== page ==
Law Foundation
Image: Law Foundation of Silicon Valley

More than 42,000 affected by ransomware attack on pro bono California law firm

More than 42,000 people had their information exposed during a ransomware attack on a California law firm that provides free services to those in need.

The Law Foundation of Silicon Valley notified regulators in California and Maine this week that the February ransomware attack on their offices resulted in the leak of Social Security numbers and other personal information.

The breach affected both clients and staff members. The law firm said it has about 90 attorneys, social workers, staff, and volunteers while helping about 10,000 people each year.

The firm, which has existed for nearly 50 years, posted a message on its website last week about the incident, confirming that they were the “victim of a sophisticated ransomware attack.”

“While operations were back up and running when offices reopened from the [Presidents Day] holiday weekend, data on one server was later discovered to have been compromised. The Law Foundation immediately engaged cybersecurity specialists who conducted an extensive forensic investigation,” they said.

“The investigation revealed that certain information within the Law Foundation’s system was unlawfully accessed and that the breach compromised the personal information of more than 40,000 clients, staff, and others.”

Information accessed includes: Social Security numbers, medical records, immigration numbers, financial data, driver’s license numbers, financial account/payment card information, passport/government identification, taxpayer-identification numbers, dates of birth and digital signatures.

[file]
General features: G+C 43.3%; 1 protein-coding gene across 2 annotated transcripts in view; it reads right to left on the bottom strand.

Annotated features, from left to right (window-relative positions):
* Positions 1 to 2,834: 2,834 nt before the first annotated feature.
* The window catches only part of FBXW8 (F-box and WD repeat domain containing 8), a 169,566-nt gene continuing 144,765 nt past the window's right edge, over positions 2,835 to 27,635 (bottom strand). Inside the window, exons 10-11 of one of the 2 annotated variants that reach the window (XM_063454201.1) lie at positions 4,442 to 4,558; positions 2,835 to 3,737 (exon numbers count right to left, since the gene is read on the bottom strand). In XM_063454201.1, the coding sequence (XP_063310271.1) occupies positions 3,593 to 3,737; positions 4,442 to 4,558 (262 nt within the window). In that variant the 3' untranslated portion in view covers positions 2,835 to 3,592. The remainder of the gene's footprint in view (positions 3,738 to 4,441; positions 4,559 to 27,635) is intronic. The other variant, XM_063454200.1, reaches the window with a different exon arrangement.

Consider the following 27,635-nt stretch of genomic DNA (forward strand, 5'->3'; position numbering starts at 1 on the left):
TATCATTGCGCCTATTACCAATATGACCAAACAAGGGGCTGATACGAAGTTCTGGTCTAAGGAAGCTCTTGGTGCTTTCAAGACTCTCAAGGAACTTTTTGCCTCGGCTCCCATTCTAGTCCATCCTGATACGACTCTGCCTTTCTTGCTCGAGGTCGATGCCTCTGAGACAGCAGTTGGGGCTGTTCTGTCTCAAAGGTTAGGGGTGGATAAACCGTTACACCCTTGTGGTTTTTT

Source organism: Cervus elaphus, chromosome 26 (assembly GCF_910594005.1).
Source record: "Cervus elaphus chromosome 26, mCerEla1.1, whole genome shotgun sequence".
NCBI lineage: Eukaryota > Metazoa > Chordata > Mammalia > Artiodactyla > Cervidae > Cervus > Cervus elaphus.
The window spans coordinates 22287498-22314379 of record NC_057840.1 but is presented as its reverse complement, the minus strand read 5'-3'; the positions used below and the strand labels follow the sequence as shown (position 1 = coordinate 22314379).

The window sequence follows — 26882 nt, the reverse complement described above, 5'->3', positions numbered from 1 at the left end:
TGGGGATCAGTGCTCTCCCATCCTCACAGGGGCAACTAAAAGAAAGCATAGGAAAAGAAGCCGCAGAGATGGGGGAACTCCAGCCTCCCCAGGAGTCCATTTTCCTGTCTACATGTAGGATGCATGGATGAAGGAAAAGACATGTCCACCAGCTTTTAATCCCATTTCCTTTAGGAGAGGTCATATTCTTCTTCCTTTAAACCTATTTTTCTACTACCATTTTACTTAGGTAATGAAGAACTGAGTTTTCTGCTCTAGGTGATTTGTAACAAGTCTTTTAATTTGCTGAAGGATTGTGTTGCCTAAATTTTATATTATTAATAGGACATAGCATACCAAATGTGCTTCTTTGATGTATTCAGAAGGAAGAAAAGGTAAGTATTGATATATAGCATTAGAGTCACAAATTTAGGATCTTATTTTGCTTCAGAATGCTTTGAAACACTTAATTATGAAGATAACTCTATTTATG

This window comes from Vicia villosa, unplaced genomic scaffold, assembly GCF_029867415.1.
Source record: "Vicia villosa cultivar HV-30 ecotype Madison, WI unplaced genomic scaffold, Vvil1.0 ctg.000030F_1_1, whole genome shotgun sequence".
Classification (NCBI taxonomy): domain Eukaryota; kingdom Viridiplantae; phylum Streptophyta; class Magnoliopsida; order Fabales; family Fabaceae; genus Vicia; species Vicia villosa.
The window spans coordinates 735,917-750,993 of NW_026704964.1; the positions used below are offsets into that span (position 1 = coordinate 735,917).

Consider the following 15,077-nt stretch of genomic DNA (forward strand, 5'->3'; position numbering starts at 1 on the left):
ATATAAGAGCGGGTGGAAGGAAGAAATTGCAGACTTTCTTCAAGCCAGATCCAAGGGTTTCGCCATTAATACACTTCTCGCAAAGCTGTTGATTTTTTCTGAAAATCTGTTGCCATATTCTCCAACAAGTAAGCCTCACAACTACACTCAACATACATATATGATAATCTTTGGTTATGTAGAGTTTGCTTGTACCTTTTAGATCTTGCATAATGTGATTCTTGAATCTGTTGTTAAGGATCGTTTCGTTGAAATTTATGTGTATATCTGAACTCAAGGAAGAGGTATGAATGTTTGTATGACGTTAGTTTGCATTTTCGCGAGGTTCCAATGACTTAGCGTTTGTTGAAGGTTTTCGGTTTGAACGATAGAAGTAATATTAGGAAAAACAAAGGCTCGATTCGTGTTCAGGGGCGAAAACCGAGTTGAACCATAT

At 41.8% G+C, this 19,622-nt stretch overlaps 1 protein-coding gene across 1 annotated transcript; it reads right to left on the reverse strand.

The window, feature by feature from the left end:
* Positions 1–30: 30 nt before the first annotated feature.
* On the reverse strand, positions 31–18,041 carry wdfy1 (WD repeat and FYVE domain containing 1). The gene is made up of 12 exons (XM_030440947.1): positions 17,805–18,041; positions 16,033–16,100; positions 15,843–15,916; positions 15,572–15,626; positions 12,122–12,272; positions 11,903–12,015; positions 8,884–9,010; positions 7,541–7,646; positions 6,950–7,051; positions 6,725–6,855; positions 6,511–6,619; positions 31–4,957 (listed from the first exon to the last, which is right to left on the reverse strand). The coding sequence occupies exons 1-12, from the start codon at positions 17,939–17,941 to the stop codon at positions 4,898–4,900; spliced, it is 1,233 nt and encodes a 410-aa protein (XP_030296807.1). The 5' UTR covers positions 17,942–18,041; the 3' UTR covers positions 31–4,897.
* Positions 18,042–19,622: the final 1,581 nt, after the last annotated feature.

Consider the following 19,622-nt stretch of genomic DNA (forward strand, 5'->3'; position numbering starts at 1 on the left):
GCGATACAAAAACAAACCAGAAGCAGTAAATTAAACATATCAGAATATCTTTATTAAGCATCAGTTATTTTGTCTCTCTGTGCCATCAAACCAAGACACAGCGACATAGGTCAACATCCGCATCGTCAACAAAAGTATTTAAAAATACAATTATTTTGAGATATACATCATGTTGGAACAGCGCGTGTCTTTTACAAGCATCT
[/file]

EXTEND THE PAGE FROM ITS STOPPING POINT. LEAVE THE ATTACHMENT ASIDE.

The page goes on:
The investigation into the incident ended on June 1 and the law firm spent another 30 days looking for addresses and contact information for victims, who are now being offered 12 months of identity protection services and identity theft insurance.

The victims involved included both adults and minors.

“We are in the business of helping people with important and sensitive life issues. The breach impacts the core of our nonprofit mission to help low-income individuals and families with serious issues to improve their lives. We have partnered with experienced vendors to notify and assist those who are impacted,” said Alison Brunner, CEO of the Law Foundation.

“We recognize that breaches like this have become all too common and understand that rebuilding trust with clients and others will take time.”

In March, the AlphV/Black Cat ransomware group took credit for the attack, adding the Law Foundation of Silicon Valley to the lengthy list of law firms it has attacked over the last year.

Law firms have been a ripe target for ransomware groups due to the troves of information they collect on clients and the small IT staff sizes employed by most firms.

While many ransomware groups have gone after law firms, AlphV has made a point of the practice, even targeting a legal document platform used by several arms of the U.S. government.

In May, New York’s attorney general levied a $200,000 fine on a law firm representing hospitals whose sensitive files were accessed in a 2021 ransomware attack.

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Jonathan Greig

Jonathan Greig

is a Breaking News Reporter at Recorded Future News. Jonathan has worked across the globe as a journalist since 2014. Before moving back to New York City, he worked for news outlets in South Africa, Jordan and Cambodia. He previously covered cybersecurity at ZDNet and TechRepublic.